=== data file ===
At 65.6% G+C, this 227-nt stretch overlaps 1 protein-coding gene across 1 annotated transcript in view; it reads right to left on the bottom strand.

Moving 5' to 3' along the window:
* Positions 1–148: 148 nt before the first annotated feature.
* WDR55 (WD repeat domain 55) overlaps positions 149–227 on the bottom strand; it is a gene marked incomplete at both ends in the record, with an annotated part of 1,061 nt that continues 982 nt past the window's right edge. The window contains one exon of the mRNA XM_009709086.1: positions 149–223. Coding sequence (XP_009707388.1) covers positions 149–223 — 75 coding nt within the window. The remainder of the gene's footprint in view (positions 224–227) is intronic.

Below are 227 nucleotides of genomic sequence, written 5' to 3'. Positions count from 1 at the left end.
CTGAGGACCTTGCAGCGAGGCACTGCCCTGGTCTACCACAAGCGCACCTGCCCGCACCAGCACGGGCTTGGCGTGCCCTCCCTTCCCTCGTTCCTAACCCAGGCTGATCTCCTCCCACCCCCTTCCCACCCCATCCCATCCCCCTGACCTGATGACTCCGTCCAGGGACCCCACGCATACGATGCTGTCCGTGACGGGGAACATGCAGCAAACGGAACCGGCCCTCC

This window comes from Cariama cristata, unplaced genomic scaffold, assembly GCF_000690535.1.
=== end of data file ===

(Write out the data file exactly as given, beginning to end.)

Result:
At 65.6% G+C, this 227-nt stretch overlaps 1 protein-coding gene across 1 annotated transcript in view; it reads right to left on the bottom strand.

Moving 5' to 3' along the window:
* Positions 1–148: 148 nt before the first annotated feature.
* WDR55 (WD repeat domain 55) overlaps positions 149–227 on the bottom strand; it is a gene marked incomplete at both ends in the record, with an annotated part of 1,061 nt that continues 982 nt past the window's right edge. The window contains one exon of the mRNA XM_009709086.1: positions 149–223. Coding sequence (XP_009707388.1) covers positions 149–223 — 75 coding nt within the window. The remainder of the gene's footprint in view (positions 224–227) is intronic.

Below are 227 nucleotides of genomic sequence, written 5' to 3'. Positions count from 1 at the left end.
CTGAGGACCTTGCAGCGAGGCACTGCCCTGGTCTACCACAAGCGCACCTGCCCGCACCAGCACGGGCTTGGCGTGCCCTCCCTTCCCTCGTTCCTAACCCAGGCTGATCTCCTCCCACCCCCTTCCCACCCCATCCCATCCCCCTGACCTGATGACTCCGTCCAGGGACCCCACGCATACGATGCTGTCCGTGACGGGGAACATGCAGCAAACGGAACCGGCCCTCC

This window comes from Cariama cristata, unplaced genomic scaffold, assembly GCF_000690535.1.